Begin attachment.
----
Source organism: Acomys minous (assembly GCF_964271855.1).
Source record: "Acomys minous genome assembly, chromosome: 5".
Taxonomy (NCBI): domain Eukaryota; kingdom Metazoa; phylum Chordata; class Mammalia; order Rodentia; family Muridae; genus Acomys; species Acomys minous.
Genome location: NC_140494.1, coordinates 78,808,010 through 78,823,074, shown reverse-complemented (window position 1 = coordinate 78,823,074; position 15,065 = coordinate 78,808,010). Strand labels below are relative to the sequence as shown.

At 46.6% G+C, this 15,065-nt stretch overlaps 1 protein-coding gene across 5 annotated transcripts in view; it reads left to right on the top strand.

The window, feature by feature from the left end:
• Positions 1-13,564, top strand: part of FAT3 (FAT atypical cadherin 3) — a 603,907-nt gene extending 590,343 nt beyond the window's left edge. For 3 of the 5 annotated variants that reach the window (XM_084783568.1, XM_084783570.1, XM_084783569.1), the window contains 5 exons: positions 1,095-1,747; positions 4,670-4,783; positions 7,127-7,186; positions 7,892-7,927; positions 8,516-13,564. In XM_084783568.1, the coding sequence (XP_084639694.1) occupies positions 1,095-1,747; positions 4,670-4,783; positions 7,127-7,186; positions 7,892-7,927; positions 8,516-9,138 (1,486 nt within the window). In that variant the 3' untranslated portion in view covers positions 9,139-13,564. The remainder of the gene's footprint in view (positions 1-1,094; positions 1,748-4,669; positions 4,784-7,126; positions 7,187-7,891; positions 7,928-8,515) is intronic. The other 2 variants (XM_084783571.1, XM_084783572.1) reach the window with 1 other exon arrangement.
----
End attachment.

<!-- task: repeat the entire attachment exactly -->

Source organism: Acomys minous (assembly GCF_964271855.1).
Source record: "Acomys minous genome assembly, chromosome: 5".
Taxonomy (NCBI): domain Eukaryota; kingdom Metazoa; phylum Chordata; class Mammalia; order Rodentia; family Muridae; genus Acomys; species Acomys minous.
Genome location: NC_140494.1, coordinates 78,808,010 through 78,823,074, shown reverse-complemented (window position 1 = coordinate 78,823,074; position 15,065 = coordinate 78,808,010). Strand labels below are relative to the sequence as shown.

At 46.6% G+C, this 15,065-nt stretch overlaps 1 protein-coding gene across 5 annotated transcripts in view; it reads left to right on the top strand.

The window, feature by feature from the left end:
• Positions 1-13,564, top strand: part of FAT3 (FAT atypical cadherin 3) — a 603,907-nt gene extending 590,343 nt beyond the window's left edge. For 3 of the 5 annotated variants that reach the window (XM_084783568.1, XM_084783570.1, XM_084783569.1), the window contains 5 exons: positions 1,095-1,747; positions 4,670-4,783; positions 7,127-7,186; positions 7,892-7,927; positions 8,516-13,564. In XM_084783568.1, the coding sequence (XP_084639694.1) occupies positions 1,095-1,747; positions 4,670-4,783; positions 7,127-7,186; positions 7,892-7,927; positions 8,516-9,138 (1,486 nt within the window). In that variant the 3' untranslated portion in view covers positions 9,139-13,564. The remainder of the gene's footprint in view (positions 1-1,094; positions 1,748-4,669; positions 4,784-7,126; positions 7,187-7,891; positions 7,928-8,515) is intronic. The other 2 variants (XM_084783571.1, XM_084783572.1) reach the window with 1 other exon arrangement.